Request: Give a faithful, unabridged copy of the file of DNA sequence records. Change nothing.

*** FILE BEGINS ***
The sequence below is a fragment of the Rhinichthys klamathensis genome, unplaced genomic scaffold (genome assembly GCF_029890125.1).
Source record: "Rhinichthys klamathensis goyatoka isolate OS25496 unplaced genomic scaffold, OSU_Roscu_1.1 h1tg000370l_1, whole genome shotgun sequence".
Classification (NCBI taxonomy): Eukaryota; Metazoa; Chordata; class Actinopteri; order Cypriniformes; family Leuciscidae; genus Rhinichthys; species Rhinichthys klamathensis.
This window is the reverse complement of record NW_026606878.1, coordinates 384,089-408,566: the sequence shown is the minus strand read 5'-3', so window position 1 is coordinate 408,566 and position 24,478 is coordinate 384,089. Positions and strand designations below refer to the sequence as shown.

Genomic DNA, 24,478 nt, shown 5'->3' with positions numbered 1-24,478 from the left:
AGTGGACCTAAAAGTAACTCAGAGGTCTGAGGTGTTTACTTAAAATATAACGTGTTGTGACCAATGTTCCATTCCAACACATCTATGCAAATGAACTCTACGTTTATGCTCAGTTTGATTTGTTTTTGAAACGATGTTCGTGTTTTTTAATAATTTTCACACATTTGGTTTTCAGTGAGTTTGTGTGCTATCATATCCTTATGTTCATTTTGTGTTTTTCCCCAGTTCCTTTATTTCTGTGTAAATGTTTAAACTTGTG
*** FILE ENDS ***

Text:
The sequence below is a fragment of the Rhinichthys klamathensis genome, unplaced genomic scaffold (genome assembly GCF_029890125.1).
Source record: "Rhinichthys klamathensis goyatoka isolate OS25496 unplaced genomic scaffold, OSU_Roscu_1.1 h1tg000370l_1, whole genome shotgun sequence".
Classification (NCBI taxonomy): Eukaryota; Metazoa; Chordata; class Actinopteri; order Cypriniformes; family Leuciscidae; genus Rhinichthys; species Rhinichthys klamathensis.
This window is the reverse complement of record NW_026606878.1, coordinates 384,089-408,566: the sequence shown is the minus strand read 5'-3', so window position 1 is coordinate 408,566 and position 24,478 is coordinate 384,089. Positions and strand designations below refer to the sequence as shown.

Genomic DNA, 24,478 nt, shown 5'->3' with positions numbered 1-24,478 from the left:
AGTGGACCTAAAAGTAACTCAGAGGTCTGAGGTGTTTACTTAAAATATAACGTGTTGTGACCAATGTTCCATTCCAACACATCTATGCAAATGAACTCTACGTTTATGCTCAGTTTGATTTGTTTTTGAAACGATGTTCGTGTTTTTTAATAATTTTCACACATTTGGTTTTCAGTGAGTTTGTGTGCTATCATATCCTTATGTTCATTTTGTGTTTTTCCCCAGTTCCTTTATTTCTGTGTAAATGTTTAAACTTGTG